Mental health and emotional wellbeing provide the foundation upon which to build a successful life. Cultivating a strong heart and mind in the midst of pressure is an important endeavor for high school students, because it is a time in life when the body and mind change rapidly, and outside pressures start to mount. From academics to extracurriculars, family, faith and friends, young adults have a lot to deal with, and we are committed to doing all we can to promote mental health and wellbeing among our student body.
School Structures for Mental Health
One of the most important aspects of our commitment to mental health resources for students is our Care Team. Consisting of the principal, two guidance counselors, the Director of Ministry, Dean of Women, and two teachers, the Care Team meets bi-weekly to address student concerns and needs. The team discusses issues they have noticed, as well as those shared with via teachers, students, or parents. The goal is to come up with solutions to help address those issues, and maintain focus on mental and emotional wellbeing on a regular basis.
The Care Team also issues an annual connections survey for all students at LuHi, which checks in with them to see if they are connecting with an adult(s) and who would be their "go to" when they are struggling with mental and emotional health. The results of the survey are then used by the Care Team to help students throughout the year.
Mental and Emotional Health in the Classroom
At Lutheran High School, we are focused on providing a holistic, faith-based educational experience, including attention to mental health within appropriate coursework. There are mental health discussions and emotional education opportunities within courses including Health and Theology. Of course, there is also an overall attention to emotional health, because of our faith and approach to learning as well. Our dedicated teaching staff is trained in mental health awareness, and has a dedication to ongoing support, including prayer, for any student they teach.
Student Organizations and Extracurriculars Help Students Thrive
Any student organization or athletics program can be of help toward students’ mental health, because connecting with peers and adult mentors is a big factor for connectedness. When a student feels engaged and connected with fellow students and teammates, depression and anxiety tend to lessen, and when emotions do flare up, the student has another network of support to turn to.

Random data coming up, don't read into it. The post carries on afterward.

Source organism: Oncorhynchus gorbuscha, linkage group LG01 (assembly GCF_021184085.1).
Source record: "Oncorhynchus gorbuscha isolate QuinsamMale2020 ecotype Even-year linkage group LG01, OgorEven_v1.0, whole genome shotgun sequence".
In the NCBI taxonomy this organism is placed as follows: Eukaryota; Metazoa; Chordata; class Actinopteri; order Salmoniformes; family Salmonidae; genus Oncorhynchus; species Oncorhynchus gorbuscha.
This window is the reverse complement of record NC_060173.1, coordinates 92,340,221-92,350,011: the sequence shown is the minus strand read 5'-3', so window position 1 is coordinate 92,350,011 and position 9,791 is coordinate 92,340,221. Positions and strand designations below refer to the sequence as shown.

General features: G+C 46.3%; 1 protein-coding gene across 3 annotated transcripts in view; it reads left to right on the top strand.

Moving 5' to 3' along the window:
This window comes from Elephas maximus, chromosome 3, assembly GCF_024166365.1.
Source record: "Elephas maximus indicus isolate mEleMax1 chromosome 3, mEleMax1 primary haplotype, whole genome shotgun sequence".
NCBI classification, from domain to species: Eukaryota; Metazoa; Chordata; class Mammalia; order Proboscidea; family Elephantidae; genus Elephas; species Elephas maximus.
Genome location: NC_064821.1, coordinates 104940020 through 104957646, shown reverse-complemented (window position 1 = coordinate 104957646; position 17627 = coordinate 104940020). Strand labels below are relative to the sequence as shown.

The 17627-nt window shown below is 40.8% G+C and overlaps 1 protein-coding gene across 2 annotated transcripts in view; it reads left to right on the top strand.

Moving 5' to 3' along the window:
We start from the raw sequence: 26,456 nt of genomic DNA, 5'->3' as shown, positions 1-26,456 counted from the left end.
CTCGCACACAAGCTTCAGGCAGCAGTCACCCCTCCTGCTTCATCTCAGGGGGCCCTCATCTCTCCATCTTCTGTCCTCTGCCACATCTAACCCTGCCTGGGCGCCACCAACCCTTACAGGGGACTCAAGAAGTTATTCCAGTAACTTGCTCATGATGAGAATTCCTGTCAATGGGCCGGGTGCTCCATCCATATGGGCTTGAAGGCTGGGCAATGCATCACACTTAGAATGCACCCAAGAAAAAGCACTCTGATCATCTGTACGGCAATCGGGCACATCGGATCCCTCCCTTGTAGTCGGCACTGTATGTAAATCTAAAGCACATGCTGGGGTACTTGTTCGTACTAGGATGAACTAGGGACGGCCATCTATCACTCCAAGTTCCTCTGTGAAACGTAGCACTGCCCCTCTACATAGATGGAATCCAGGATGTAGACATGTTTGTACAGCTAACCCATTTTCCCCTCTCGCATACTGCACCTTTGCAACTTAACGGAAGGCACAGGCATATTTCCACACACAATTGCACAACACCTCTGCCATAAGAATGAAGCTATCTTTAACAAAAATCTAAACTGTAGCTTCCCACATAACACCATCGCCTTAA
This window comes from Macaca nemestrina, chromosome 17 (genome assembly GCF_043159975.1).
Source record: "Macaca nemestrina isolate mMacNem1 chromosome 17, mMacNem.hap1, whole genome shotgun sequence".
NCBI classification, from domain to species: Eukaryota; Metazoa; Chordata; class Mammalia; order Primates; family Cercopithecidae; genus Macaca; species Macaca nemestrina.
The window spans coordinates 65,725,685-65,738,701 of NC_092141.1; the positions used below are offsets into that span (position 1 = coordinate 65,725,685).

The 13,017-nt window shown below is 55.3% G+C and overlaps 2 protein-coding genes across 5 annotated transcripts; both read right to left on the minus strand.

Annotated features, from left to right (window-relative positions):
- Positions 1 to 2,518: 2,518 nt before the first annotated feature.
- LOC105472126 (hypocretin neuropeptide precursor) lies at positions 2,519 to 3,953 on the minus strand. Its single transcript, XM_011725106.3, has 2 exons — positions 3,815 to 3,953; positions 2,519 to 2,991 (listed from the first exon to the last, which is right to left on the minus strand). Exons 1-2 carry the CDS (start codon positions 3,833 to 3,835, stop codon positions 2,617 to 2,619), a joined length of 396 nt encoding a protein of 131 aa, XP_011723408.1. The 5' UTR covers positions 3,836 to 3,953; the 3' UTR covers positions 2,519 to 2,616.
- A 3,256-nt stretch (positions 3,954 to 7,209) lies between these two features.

One example of a student organization specifically interested in supporting the holistic wellbeing of our students is Lions for Life. In addition to its role as a pro-life group for the unborn, the organization supports students at all stages of life. “We support life for the whole student body. I would like to think we are a support group for anyone needing help, or just even someone to talk to about life and what being pro-life means as a young adult,” says group member, Georgia Stewart.
Faith-Based Resources for Students and Parents
One of the most important differences between LuHi and the public high school environment is our attention to the most important aspect of life, our Christian faith. As an extension of Jesus’ loving embrace, we strive to offer important ways for students and parents to express their faith, and come together in community with God. We offer a variety of faith-based resources to support mental and emotional health, including Thrive Group, small group Bible Study opportunities, referrals to Pastors, and Thriving Parents for parents of LuHi students.
Mental Health Awareness is a Priority at Lutheran High School
As a faith-based high school, our mission is to help all students succeed as they grow in their relationship with God. Part of that mission includes a focus on mental health and emotional wellbeing on an ongoing basis. As part of that, there is a yearly Mental Health Awareness Week in the fall, overseen by Lions for Life, which was developed to help inform the student body on mental health issues and resources. The goal, says Georgia Stewart, is to “socialize the message and let people know they are never alone in this battle. This week was so important to me because I have had close friends struggle with mental health and lose their battle to it.”
We are dedicated to helping students by normalizing conversations around mental health and emotions, because it is very normal to experience sadness, anxiety, anger and other emotions. It is also common to have trouble dealing with them, and we are here with lots of resources to help students through the difficult stretches.